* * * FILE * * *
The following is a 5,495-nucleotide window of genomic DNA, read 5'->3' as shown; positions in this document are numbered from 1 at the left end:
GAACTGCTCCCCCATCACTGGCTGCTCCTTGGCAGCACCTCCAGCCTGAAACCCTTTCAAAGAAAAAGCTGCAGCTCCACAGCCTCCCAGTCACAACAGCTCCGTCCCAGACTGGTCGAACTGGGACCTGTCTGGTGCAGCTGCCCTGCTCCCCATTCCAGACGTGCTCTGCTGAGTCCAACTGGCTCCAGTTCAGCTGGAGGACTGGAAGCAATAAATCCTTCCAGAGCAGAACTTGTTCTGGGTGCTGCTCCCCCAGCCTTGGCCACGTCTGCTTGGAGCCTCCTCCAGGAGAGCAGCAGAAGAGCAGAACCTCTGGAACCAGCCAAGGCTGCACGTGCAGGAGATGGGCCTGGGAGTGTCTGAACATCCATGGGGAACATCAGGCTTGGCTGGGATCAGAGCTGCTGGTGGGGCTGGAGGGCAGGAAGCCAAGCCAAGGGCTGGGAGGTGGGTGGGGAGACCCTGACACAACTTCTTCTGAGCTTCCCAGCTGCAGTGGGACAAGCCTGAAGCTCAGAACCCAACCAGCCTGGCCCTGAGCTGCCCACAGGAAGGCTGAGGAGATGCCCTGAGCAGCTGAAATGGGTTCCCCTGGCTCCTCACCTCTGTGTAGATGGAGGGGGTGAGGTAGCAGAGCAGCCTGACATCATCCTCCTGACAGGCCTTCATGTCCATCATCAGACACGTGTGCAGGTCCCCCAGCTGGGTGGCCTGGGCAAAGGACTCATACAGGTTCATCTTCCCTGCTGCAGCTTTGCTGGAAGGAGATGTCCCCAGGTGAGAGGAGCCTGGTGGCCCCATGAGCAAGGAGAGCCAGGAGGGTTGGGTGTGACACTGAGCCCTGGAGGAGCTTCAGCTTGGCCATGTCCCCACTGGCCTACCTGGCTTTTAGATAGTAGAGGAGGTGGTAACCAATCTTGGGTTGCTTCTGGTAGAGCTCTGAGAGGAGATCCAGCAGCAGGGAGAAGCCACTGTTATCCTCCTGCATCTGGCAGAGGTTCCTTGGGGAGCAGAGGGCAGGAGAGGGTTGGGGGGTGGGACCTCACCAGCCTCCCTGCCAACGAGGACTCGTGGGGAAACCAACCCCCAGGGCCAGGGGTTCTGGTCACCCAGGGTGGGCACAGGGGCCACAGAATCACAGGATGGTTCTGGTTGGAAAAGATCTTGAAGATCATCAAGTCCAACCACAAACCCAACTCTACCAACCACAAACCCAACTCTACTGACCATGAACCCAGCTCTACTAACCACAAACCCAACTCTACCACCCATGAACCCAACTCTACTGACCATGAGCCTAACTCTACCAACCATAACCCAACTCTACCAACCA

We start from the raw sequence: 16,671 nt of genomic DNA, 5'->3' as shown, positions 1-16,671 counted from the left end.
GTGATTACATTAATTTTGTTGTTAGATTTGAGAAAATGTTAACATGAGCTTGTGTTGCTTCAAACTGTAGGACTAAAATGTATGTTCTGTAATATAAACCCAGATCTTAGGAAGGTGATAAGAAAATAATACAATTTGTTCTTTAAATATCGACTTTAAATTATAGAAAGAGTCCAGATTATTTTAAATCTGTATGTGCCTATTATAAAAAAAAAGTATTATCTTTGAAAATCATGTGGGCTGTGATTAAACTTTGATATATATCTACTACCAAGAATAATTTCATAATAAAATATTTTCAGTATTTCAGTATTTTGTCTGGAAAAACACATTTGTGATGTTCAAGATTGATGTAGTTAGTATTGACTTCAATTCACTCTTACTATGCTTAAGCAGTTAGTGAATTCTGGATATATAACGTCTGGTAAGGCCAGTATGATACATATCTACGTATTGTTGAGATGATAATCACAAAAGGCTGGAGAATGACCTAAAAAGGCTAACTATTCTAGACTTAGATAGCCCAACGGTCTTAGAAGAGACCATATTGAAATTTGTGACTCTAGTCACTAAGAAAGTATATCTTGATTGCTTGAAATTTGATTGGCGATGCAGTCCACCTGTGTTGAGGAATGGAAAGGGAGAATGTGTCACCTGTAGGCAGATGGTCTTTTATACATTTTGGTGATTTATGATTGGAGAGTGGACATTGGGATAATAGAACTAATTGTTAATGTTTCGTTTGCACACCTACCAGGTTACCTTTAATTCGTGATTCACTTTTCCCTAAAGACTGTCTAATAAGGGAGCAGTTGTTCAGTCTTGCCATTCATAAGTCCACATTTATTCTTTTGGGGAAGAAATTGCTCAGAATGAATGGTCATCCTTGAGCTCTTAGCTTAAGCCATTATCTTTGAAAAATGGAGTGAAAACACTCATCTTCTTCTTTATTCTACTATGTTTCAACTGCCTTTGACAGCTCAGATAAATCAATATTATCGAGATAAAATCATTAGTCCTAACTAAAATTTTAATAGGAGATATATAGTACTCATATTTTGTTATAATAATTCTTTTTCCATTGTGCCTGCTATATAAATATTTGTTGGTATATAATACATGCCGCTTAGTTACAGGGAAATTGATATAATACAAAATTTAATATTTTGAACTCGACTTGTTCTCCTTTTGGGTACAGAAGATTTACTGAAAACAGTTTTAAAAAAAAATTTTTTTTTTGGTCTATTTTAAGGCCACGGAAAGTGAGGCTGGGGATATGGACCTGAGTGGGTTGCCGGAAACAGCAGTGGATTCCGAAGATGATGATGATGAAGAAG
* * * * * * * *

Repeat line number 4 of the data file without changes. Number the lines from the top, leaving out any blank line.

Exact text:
GTGATTACATTAATTTTGTTGTTAGATTTGAGAAAATGTTAACATGAGCTTGTGTTGCTTCAAACTGTAGGACTAAAATGTATGTTCTGTAATATAAACCCAGATCTTAGGAAGGTGATAAGAAAATAATACAATTTGTTCTTTAAATATCGACTTTAAATTATAGAAAGAGTCCAGATTATTTTAAATCTGTATGTGCCTATTATAAAAAAAAAGTATTATCTTTGAAAATCATGTGGGCTGTGATTAAACTTTGATATATATCTACTACCAAGAATAATTTCATAATAAAATATTTTCAGTATTTCAGTATTTTGTCTGGAAAAACACATTTGTGATGTTCAAGATTGATGTAGTTAGTATTGACTTCAATTCACTCTTACTATGCTTAAGCAGTTAGTGAATTCTGGATATATAACGTCTGGTAAGGCCAGTATGATACATATCTACGTATTGTTGAGATGATAATCACAAAAGGCTGGAGAATGACCTAAAAAGGCTAACTATTCTAGACTTAGATAGCCCAACGGTCTTAGAAGAGACCATATTGAAATTTGTGACTCTAGTCACTAAGAAAGTATATCTTGATTGCTTGAAATTTGATTGGCGATGCAGTCCACCTGTGTTGAGGAATGGAAAGGGAGAATGTGTCACCTGTAGGCAGATGGTCTTTTATACATTTTGGTGATTTATGATTGGAGAGTGGACATTGGGATAATAGAACTAATTGTTAATGTTTCGTTTGCACACCTACCAGGTTACCTTTAATTCGTGATTCACTTTTCCCTAAAGACTGTCTAATAAGGGAGCAGTTGTTCAGTCTTGCCATTCATAAGTCCACATTTATTCTTTTGGGGAAGAAATTGCTCAGAATGAATGGTCATCCTTGAGCTCTTAGCTTAAGCCATTATCTTTGAAAAATGGAGTGAAAACACTCATCTTCTTCTTTATTCTACTATGTTTCAACTGCCTTTGACAGCTCAGATAAATCAATATTATCGAGATAAAATCATTAGTCCTAACTAAAATTTTAATAGGAGATATATAGTACTCATATTTTGTTATAATAATTCTTTTTCCATTGTGCCTGCTATATAAATATTTGTTGGTATATAATACATGCCGCTTAGTTACAGGGAAATTGATATAATACAAAATTTAATATTTTGAACTCGACTTGTTCTCCTTTTGGGTACAGAAGATTTACTGAAAACAGTTTTAAAAAAAAATTTTTTTTTTGGTCTATTTTAAGGCCACGGAAAGTGAGGCTGGGGATATGGACCTGAGTGGGTTGCCGGAAACAGCAGTGGATTCCGAAGATGATGATGATGAAGAAG